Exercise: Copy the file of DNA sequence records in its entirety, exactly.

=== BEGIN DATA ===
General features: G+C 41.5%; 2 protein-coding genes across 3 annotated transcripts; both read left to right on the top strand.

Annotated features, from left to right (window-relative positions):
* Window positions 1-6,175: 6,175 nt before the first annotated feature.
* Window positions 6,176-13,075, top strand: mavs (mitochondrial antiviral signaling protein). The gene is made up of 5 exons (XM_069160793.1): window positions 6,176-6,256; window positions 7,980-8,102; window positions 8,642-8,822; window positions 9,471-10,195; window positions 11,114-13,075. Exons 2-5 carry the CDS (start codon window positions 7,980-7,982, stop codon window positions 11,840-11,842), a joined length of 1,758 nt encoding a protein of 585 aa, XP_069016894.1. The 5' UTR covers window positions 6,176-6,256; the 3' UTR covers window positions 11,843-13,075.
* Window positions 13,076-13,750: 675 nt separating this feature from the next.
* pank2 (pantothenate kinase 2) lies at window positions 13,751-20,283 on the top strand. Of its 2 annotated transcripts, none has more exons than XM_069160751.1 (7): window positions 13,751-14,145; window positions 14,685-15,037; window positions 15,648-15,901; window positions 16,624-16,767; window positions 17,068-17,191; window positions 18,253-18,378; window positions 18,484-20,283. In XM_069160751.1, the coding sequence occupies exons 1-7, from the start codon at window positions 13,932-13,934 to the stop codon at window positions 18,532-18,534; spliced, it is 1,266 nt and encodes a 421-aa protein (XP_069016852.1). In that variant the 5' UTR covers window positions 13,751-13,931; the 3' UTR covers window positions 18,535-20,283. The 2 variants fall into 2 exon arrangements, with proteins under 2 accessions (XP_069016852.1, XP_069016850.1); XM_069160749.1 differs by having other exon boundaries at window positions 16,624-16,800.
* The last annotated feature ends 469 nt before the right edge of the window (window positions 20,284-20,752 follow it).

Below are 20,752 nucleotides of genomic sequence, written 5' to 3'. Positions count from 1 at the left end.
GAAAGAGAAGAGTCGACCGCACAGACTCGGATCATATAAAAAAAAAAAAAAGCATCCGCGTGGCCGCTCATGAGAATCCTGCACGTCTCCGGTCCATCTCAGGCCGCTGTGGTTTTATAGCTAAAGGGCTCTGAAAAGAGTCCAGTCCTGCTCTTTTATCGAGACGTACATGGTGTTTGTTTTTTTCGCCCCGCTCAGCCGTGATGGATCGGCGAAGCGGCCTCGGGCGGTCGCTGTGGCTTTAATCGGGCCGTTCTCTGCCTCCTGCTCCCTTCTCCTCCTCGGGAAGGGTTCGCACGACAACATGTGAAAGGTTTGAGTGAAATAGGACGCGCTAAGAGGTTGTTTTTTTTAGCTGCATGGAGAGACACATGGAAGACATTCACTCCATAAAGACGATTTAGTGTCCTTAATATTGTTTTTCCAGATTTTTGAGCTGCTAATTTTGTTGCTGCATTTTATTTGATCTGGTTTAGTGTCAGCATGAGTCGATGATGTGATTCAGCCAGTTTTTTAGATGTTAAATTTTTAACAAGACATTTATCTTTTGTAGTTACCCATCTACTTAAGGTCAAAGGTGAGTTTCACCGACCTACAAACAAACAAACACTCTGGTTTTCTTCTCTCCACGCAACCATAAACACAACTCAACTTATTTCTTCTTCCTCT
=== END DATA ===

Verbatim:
General features: G+C 41.5%; 2 protein-coding genes across 3 annotated transcripts; both read left to right on the top strand.

Annotated features, from left to right (window-relative positions):
* Window positions 1-6,175: 6,175 nt before the first annotated feature.
* Window positions 6,176-13,075, top strand: mavs (mitochondrial antiviral signaling protein). The gene is made up of 5 exons (XM_069160793.1): window positions 6,176-6,256; window positions 7,980-8,102; window positions 8,642-8,822; window positions 9,471-10,195; window positions 11,114-13,075. Exons 2-5 carry the CDS (start codon window positions 7,980-7,982, stop codon window positions 11,840-11,842), a joined length of 1,758 nt encoding a protein of 585 aa, XP_069016894.1. The 5' UTR covers window positions 6,176-6,256; the 3' UTR covers window positions 11,843-13,075.
* Window positions 13,076-13,750: 675 nt separating this feature from the next.
* pank2 (pantothenate kinase 2) lies at window positions 13,751-20,283 on the top strand. Of its 2 annotated transcripts, none has more exons than XM_069160751.1 (7): window positions 13,751-14,145; window positions 14,685-15,037; window positions 15,648-15,901; window positions 16,624-16,767; window positions 17,068-17,191; window positions 18,253-18,378; window positions 18,484-20,283. In XM_069160751.1, the coding sequence occupies exons 1-7, from the start codon at window positions 13,932-13,934 to the stop codon at window positions 18,532-18,534; spliced, it is 1,266 nt and encodes a 421-aa protein (XP_069016852.1). In that variant the 5' UTR covers window positions 13,751-13,931; the 3' UTR covers window positions 18,535-20,283. The 2 variants fall into 2 exon arrangements, with proteins under 2 accessions (XP_069016852.1, XP_069016850.1); XM_069160749.1 differs by having other exon boundaries at window positions 16,624-16,800.
* The last annotated feature ends 469 nt before the right edge of the window (window positions 20,284-20,752 follow it).

Below are 20,752 nucleotides of genomic sequence, written 5' to 3'. Positions count from 1 at the left end.
GAAAGAGAAGAGTCGACCGCACAGACTCGGATCATATAAAAAAAAAAAAAAGCATCCGCGTGGCCGCTCATGAGAATCCTGCACGTCTCCGGTCCATCTCAGGCCGCTGTGGTTTTATAGCTAAAGGGCTCTGAAAAGAGTCCAGTCCTGCTCTTTTATCGAGACGTACATGGTGTTTGTTTTTTTCGCCCCGCTCAGCCGTGATGGATCGGCGAAGCGGCCTCGGGCGGTCGCTGTGGCTTTAATCGGGCCGTTCTCTGCCTCCTGCTCCCTTCTCCTCCTCGGGAAGGGTTCGCACGACAACATGTGAAAGGTTTGAGTGAAATAGGACGCGCTAAGAGGTTGTTTTTTTTAGCTGCATGGAGAGACACATGGAAGACATTCACTCCATAAAGACGATTTAGTGTCCTTAATATTGTTTTTCCAGATTTTTGAGCTGCTAATTTTGTTGCTGCATTTTATTTGATCTGGTTTAGTGTCAGCATGAGTCGATGATGTGATTCAGCCAGTTTTTTAGATGTTAAATTTTTAACAAGACATTTATCTTTTGTAGTTACCCATCTACTTAAGGTCAAAGGTGAGTTTCACCGACCTACAAACAAACAAACACTCTGGTTTTCTTCTCTCCACGCAACCATAAACACAACTCAACTTATTTCTTCTTCCTCT